<soapenv:Envelope xmlns:soapenv="http://schemas.xmlsoap.org/soap/envelope/">
    <soapenv:Header>
        <auth xmlns="http://test.auth.org">
            <username>user</username>
            <password>pass</password>
        </auth>
    </soapenv:Header>
    <soapenv:Body>
        ...
    </soapenv:Body>
</soapenv:Envelope>

37.6 MTOM Support

The marshalling inbound and outbound web service gateways support attachments directly through built-in functionality of the marshaller (for example, Jaxb2Marshaller provides the mtomEnabled option). Starting with version 5.0, the simple web service gateways can directly operate with inbound and outbound MimeMessage instances, which have an API to manipulate attachments. When you need to send web service message with attachments (either a reply from a server or a client request) you should use the WebServiceMessageFactory directly and send a WebServiceMessage with attachments as a payload to the request or reply channel of the gateway. The following example shows how to do so:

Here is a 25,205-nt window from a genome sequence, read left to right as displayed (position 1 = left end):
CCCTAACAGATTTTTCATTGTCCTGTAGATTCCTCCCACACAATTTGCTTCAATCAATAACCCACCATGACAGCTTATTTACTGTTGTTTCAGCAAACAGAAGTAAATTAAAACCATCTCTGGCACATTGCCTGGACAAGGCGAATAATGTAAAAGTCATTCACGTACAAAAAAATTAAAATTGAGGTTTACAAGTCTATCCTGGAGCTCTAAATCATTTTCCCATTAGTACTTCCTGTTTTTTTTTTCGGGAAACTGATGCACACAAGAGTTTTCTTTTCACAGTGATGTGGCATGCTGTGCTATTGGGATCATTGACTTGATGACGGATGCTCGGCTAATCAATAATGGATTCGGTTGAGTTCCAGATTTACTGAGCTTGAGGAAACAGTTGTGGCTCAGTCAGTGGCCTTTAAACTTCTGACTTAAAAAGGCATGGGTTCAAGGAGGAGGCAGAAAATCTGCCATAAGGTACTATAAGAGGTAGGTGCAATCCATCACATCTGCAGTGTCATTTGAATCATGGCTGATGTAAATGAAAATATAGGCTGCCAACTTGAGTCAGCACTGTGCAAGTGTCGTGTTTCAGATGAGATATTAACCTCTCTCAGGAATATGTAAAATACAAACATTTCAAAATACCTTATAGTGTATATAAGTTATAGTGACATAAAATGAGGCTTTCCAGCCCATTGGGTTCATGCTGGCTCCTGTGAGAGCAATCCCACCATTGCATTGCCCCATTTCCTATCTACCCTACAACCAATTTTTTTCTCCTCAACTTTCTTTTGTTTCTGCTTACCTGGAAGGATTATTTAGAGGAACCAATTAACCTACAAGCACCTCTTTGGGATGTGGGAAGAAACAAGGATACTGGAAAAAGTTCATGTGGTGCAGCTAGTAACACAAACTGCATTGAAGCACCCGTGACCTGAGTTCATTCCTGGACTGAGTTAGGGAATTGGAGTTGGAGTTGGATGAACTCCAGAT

WebServiceMessageFactory messageFactory = new SaajSoapMessageFactory(MessageFactory.newInstance());
MimeMessage webServiceMessage = (MimeMessage) messageFactory.createWebServiceMessage();

String request = "<test>foo</test>";

TransformerFactory transformerFactory = TransformerFactory.newInstance();
Transformer transformer = transformerFactory.newTransformer();
transformer.transform(new StringSource(request), webServiceMessage.getPayloadResult());

webServiceMessage.addAttachment("myAttachment", new ByteArrayResource("my_data".getBytes()), "plain/text");

this.webServiceChannel.send(new GenericMessage<>(webServiceMessage));